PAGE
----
Sleep Fictions: A Digital Companion


After he is released from Ole Nick, the “noo” slave is so exhausted that Solomon feeds him a conjured sweet potato without his ever waking: “De nigger wuz layin' in a co'nder, 'sleep, en Solomon des slip' up ter 'im, en hilt dat sweet'n' 'tater 'fo' de nigger's nose, en he des nach'ly retch' up wid his han', en tuk de 'tater en eat it in his sleep, widout knowin' it.” The “noo”-ly enslaved exhibits symptoms of Dysæsthesia Æthiopis--a pseudoscientific diagnosis coined by Samuel Adolphus Cartwright who wrote of the supposed condition in a 1851 report* (Cartwright was employed by the Medical Association of Louisiana to document slaves’ health conditions). But, as Chesnutt shows, the “noo” one is actually Mars Jeems, a white whose body suffers from exhaustion after slaving on the plantation. Thus, it is the environment, rather than genetic inheritance, that forces the “noo” guy into a state of somnambulism.

Cartwright's report reflects nineteenth- and early twentieth-century efforts to wield science in the enforcement of racial subjugation: Specifically, the pseudoscience peddled in this article is symptomatic of large-scale medical effort to categorize Blacks as different from whites in myriad ways. 
  • "Before going into the peculiarities of their diseases, it is necessary to glance at the anatomical and physiological differences between the negro and the white man; otherwise their diseases cannot be understood. It is commonly taken for granted, that the color of the skin constitutes the main and essential difference between the black and the white race; but there are other differences more deep, durable and indelible, in their anatomy and physiology, than that of mere color. . . . Even the negro's brain and nerves, the chyle and all the humors, are tinctured with a shade of the pervading darkness" (692).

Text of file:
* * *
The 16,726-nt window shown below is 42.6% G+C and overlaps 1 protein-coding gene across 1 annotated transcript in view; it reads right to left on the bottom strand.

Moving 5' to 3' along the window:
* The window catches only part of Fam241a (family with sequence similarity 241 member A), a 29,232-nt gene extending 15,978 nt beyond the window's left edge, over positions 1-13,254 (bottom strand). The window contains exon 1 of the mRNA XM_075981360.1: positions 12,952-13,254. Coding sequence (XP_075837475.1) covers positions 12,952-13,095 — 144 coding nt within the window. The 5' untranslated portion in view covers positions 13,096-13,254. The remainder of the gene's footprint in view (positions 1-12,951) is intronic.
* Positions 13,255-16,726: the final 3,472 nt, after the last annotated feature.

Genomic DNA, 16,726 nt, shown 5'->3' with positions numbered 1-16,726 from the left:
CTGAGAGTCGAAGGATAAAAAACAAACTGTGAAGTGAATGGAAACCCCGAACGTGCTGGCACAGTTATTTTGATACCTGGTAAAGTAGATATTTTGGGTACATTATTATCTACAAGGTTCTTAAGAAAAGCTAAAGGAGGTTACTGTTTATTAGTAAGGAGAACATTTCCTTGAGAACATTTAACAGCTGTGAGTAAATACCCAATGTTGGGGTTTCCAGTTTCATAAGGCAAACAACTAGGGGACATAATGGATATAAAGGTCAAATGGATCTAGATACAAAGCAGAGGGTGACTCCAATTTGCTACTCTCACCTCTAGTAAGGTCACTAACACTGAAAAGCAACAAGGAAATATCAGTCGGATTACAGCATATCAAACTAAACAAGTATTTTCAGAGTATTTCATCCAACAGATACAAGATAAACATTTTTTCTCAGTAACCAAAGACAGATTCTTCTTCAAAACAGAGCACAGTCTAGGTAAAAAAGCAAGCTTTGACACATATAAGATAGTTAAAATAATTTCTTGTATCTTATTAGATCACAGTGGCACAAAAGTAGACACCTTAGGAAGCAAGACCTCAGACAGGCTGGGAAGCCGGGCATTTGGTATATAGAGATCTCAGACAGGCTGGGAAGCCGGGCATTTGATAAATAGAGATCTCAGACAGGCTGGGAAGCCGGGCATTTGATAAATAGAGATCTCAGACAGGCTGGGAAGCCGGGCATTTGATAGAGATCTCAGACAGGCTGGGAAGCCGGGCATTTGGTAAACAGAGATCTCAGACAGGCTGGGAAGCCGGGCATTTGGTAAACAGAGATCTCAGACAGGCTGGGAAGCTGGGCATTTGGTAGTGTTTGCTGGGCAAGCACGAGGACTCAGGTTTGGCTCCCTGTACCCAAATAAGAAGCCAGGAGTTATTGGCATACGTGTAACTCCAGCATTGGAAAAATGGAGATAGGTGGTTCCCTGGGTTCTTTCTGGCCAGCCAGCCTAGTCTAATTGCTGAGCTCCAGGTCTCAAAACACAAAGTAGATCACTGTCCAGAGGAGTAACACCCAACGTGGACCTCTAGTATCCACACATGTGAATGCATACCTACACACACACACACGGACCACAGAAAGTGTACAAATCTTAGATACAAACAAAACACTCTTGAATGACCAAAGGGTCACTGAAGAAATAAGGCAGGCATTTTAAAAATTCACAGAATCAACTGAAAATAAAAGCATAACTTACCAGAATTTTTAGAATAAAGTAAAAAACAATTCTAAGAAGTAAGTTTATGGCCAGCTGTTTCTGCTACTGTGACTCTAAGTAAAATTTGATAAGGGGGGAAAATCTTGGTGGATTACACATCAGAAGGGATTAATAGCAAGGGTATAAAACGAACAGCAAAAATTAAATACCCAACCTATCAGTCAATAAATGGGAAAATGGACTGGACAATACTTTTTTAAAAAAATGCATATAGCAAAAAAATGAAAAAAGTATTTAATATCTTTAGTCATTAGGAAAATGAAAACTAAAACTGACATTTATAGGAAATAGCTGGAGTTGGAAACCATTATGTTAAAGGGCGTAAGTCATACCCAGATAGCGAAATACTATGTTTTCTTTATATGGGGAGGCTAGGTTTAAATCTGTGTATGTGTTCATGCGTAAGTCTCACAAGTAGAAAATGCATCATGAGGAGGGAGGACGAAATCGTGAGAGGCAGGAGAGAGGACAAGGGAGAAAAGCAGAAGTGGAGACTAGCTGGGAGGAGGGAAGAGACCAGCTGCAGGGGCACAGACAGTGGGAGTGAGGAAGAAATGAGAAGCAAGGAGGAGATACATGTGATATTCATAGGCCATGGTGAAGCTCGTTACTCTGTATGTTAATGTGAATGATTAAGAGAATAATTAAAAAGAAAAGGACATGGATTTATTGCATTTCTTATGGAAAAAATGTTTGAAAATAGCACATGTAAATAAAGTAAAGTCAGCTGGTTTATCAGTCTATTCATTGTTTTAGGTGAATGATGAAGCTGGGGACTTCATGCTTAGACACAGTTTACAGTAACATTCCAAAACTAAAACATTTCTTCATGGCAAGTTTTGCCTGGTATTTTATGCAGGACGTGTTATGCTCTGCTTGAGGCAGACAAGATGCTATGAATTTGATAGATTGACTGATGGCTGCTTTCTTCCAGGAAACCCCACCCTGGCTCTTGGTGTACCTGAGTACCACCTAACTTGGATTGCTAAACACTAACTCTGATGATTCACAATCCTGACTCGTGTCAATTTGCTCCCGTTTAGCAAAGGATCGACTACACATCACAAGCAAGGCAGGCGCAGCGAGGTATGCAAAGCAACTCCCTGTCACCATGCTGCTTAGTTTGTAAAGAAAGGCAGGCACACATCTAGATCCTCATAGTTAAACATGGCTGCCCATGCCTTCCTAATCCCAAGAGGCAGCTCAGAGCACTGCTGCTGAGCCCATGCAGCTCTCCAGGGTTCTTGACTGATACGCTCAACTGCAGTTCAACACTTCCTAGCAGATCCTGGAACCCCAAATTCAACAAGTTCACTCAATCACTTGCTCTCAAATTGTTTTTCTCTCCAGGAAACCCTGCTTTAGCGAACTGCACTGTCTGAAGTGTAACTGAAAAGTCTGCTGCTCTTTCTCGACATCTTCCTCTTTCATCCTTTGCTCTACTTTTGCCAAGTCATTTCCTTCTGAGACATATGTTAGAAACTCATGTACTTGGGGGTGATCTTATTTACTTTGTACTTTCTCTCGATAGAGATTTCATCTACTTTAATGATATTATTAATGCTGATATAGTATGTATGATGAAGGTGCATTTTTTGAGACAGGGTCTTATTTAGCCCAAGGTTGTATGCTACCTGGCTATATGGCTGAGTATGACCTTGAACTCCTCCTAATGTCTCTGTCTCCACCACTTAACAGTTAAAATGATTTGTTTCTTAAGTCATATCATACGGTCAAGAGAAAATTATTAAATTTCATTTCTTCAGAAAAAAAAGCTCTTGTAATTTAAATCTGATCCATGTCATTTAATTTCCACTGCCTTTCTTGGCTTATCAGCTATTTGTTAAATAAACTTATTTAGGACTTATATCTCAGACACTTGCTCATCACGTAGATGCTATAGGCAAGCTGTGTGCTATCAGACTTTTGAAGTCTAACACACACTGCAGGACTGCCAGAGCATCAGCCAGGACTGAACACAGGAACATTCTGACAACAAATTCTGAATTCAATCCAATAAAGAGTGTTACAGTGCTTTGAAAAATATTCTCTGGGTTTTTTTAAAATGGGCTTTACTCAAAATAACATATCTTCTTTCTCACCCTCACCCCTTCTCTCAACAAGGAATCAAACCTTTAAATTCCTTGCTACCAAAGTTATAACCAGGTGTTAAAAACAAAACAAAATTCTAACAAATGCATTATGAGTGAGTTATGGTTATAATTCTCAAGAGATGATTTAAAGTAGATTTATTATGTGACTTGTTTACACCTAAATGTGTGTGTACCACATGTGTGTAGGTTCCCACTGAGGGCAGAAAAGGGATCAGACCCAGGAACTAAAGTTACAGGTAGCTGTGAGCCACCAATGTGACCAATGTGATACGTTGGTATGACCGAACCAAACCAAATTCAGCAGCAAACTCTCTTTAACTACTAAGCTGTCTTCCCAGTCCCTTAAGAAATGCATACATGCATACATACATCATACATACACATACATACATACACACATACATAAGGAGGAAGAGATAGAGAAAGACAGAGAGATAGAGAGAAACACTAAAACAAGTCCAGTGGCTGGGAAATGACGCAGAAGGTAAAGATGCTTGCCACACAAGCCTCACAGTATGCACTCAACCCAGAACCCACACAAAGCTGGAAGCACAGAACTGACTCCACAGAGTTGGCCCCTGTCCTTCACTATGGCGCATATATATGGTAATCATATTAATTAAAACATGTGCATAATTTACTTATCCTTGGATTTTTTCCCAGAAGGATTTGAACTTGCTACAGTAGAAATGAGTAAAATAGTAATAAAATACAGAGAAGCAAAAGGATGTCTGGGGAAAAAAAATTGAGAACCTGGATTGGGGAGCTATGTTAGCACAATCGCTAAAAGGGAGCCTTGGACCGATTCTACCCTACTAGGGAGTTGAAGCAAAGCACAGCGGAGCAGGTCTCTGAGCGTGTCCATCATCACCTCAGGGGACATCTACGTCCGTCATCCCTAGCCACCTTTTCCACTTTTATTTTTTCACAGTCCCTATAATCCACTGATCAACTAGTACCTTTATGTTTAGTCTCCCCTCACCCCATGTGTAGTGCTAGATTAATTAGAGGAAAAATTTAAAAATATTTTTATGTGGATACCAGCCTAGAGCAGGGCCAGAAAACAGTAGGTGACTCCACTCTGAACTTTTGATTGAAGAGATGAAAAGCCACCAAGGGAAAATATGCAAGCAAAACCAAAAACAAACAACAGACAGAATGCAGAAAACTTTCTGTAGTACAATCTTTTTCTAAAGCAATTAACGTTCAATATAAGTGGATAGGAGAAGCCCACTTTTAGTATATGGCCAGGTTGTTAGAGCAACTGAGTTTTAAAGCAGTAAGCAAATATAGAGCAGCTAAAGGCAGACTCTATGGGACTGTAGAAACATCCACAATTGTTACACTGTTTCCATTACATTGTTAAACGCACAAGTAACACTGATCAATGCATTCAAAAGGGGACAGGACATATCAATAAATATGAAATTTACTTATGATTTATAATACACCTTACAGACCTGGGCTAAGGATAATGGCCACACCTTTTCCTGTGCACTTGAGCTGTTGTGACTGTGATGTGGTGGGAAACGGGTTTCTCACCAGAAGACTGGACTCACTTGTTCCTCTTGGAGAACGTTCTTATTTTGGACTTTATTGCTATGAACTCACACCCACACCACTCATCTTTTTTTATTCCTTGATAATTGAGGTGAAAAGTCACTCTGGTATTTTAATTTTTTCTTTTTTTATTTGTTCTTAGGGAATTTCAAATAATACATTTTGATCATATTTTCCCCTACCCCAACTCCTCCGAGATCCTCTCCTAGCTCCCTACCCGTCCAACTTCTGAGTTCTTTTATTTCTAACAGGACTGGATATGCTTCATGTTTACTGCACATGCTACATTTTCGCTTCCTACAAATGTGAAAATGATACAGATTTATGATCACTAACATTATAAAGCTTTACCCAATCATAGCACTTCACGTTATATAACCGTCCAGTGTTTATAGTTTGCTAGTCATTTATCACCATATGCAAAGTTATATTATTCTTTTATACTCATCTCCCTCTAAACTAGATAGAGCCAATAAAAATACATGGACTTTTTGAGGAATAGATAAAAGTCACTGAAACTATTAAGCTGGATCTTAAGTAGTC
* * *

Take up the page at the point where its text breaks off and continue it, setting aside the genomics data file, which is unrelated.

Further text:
• "Like children, they require government in every thing; food, clothing, exercise, sleep — all required to be prescribed by rule, or they will run into excesses" (696).
  • "Dysæsthesia Æthiopis is a disease peculiar to negroes, affecting both mind and body. . . . There is both mind and sensibility, but both seem to be difficult to reach by impressions from without. There is partial insensibility of the skin, and so great a hebetude of the intellectual faculties as to be like a person half asleep, that is with difficulty aroused and kept awake. . . . It is much more prevalent among free negroes living in dusters by themselves, than among slaves on our plantations, . . . that have not got some white person to direct and to take care of them. . . .  I propose only to describe its symptoms among slaves. They wander about at night, and keep in a half-nodding sleep during the day. They slight their work,—cut up com, cane, cotton or tobacco when hoeing it, as if for pure mischief. . . . The disease is the natural offspring of negro liberty—the liberty to be idle, to wallow in filth, and to indulge in improper food and drinks. . . . When left to himself, the negro indulges in his natural disposition to idleness and sloth, and does not take exercise enough to expand his lungs and to vitalize his blood, but dozes out a miserable existence in the midst of filth and uncleanliness, being too indolent and having too little energy of mind to provide for himself proper food and comfortable lodging and clothing. . . . From their natural indolence, unless under the stimulus of compulsion, they doze away their lives" (709-13). 

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